Recent Acquisitions in Ceramics
November 4, 2017 – April 1, 2018
The Everson began collecting ceramics in 1916 with a purchase of 32 porcelains by preeminent Arts and Crafts potter Adelaide Alsop Robineau, which ultimately built the framework for the Museum’s focus on works in clay. In 1932, the Museum cemented its commitment to the medium by establishing the juried Ceramic National exhibitions, attracting artists from across the country to display their works in Syracuse. The Everson acquired prize-winning works from every Ceramic National, developing an incomparable collection of American studio ceramics. The collection continued to grow with the acquisition of works made by prominent sculptors and painters through the New Works in Clay project in the 1970s, as well as decisions to collect ceramics from across the globe. In 1979, the Museum opened A Century of Ceramics in the United States, a comprehensive exhibition surveying a hundred-year history of American ceramics, accompanied by a groundbreaking scholarly catalog. Less than a decade later, in 1986, the Museum debuted the Syracuse China Center for the Study of American Ceramics, an open-storage gallery featuring a chronological display of thousands of works from the collection. This was quickly followed by the publication of the first comprehensive catalog of the Museum’s American ceramics collection, featuring detailed catalog entries and exhibition histories for 582 objects.
Strange Feeling, 2017
Everson Museum of Art; Museum purchase with funds from the Social Art Club
Untitled (Vase), 2016
Ceramic, 15 ½ x 15 inches
Everson Museum of Art; Museum purchase, 2017.6
Installation view of A Century of Collecting: 100 Years of Ceramics at the Everson
More recently, the Museum unveiled a new ceramics gallery in 2016, and implemented a plan to actively acquire new works for the ceramics collection, which now numbers more than 5000 works dating from antiquity to the present day. This exhibition features a small and diverse selection of works acquired over the last three years through gifts and purchases. Forty-nine ceramics entered the collection during this period, ranging from functional vessels made by the South American Chavin civilization between the ninth and third centuries BCE to sculptural objects created by contemporary artists across America. Today, the collection continues to grow and evolve as the Everson remains a steady force in shaping ideas, attitudes, and histories within the expanding world of ceramics.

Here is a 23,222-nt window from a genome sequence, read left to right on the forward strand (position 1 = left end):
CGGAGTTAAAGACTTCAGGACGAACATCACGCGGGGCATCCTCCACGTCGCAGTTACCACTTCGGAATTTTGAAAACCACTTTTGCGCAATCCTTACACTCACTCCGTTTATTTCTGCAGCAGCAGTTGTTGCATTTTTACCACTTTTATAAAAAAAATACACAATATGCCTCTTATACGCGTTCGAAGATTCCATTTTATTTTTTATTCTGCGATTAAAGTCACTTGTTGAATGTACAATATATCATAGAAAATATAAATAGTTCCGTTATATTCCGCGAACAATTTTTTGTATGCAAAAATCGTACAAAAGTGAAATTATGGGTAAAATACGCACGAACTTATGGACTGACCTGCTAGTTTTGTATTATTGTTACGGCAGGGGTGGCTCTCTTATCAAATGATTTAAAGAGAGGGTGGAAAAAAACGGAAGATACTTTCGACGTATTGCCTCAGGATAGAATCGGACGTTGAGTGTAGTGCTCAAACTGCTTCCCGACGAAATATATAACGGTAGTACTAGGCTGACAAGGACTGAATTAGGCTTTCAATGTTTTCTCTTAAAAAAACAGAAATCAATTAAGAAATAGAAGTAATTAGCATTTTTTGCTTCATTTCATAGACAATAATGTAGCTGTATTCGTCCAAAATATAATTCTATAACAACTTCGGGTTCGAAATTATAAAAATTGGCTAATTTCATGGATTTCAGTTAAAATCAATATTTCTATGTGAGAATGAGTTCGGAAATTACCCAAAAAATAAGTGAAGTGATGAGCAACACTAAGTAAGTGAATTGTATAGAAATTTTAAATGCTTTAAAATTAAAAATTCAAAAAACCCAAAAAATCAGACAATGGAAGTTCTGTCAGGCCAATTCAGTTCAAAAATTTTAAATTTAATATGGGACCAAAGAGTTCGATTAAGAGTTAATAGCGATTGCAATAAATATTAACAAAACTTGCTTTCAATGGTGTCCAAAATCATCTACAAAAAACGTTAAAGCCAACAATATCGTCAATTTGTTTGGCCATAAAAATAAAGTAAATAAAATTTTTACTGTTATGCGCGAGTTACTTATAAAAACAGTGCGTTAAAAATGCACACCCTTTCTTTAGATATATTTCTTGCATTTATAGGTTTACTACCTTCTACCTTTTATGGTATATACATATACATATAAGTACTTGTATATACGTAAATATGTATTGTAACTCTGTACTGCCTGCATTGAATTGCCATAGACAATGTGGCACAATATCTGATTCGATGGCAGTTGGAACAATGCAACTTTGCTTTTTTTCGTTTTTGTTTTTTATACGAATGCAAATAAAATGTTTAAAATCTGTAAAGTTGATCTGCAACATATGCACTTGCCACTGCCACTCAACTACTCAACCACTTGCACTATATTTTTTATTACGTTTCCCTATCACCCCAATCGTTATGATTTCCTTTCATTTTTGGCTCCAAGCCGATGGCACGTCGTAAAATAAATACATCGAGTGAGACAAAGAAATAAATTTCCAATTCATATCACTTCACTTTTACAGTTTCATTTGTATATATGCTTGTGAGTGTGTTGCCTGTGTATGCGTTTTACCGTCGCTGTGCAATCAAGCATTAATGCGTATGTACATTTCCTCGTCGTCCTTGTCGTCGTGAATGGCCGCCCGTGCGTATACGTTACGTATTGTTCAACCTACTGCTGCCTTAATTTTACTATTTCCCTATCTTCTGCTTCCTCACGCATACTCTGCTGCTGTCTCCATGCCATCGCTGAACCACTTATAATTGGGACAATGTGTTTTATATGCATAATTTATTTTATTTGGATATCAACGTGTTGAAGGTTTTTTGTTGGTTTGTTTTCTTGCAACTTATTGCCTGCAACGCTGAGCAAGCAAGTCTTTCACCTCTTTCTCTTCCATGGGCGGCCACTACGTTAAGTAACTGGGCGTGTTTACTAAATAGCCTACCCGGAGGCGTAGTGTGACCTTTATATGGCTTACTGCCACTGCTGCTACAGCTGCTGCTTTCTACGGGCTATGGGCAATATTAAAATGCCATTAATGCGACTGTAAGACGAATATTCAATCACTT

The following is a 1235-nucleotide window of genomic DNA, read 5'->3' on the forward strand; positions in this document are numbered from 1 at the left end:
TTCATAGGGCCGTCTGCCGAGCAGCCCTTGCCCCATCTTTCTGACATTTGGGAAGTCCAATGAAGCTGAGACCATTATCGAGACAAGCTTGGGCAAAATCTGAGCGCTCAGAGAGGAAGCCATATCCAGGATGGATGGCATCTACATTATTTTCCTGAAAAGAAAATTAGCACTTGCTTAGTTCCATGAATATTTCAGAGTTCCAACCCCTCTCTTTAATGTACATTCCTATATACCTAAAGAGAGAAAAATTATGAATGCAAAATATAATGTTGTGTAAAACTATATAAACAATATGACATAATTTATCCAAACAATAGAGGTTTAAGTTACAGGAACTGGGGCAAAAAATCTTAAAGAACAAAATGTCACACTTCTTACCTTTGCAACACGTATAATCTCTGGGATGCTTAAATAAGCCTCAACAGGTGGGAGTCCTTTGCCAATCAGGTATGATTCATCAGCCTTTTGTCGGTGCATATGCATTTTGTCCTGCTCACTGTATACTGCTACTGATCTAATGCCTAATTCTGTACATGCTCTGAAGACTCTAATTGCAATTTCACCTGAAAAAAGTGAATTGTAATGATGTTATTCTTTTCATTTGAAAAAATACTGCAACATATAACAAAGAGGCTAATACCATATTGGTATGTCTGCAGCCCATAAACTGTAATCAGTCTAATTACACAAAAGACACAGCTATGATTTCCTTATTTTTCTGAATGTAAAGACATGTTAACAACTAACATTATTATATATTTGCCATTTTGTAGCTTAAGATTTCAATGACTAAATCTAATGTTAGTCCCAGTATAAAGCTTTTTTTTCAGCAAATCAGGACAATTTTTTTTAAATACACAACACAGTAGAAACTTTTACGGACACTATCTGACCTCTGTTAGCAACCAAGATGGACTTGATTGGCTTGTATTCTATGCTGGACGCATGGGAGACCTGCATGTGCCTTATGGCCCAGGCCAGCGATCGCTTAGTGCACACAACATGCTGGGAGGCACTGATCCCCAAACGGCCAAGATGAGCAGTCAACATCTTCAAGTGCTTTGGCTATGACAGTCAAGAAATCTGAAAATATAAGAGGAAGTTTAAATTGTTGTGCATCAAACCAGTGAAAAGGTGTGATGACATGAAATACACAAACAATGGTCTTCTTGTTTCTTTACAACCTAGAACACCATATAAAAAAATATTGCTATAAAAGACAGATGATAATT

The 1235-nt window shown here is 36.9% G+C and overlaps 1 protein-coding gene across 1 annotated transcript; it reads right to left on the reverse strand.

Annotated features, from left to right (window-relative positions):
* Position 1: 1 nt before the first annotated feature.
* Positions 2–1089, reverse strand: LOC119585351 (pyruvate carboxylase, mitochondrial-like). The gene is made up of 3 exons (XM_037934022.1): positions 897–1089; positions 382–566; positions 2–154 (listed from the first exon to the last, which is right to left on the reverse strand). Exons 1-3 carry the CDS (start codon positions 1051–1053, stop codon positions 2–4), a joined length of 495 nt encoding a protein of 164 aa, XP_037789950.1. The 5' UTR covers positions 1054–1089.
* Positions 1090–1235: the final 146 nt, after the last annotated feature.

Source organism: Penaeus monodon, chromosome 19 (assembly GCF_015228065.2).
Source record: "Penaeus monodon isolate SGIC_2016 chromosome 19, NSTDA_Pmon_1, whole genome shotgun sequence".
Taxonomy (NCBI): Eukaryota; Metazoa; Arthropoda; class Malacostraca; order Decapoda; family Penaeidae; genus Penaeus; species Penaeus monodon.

On view through April 15, 2018
From Funk to Punk: Left Coast Ceramics surveys the rich continuing history of California, Oregon, and Washington artists working in a wide variety of aesthetics, scale, and conceptual styles. The exhibition provides a survey of iconic works from the Museum’s collection beginning in the 1950s, to work created in today’s dynamic cultural and artistic landscape, capturing the spirit and innovations synonymous with West Coast art over the last six decades.
DOCENT-LED TOUR: FROM FUNK TO PUNK
November 16, 6:00pm
FREE Third Thursday
LUNCH AND LEARN: LUNCH AND LEARN: FROM FUNK TO PUNK: LEFT COAST CERAMICS
November 29, 12:15 –1:00pm
Discussion led by Elizabeth Dunbar,
Everson Museum Director & CEO
6:30pm | Everson Hosmer Auditorium
FREE and open to the public
Presented in conjunction with Syracuse University Department of Art and the CAC Foundation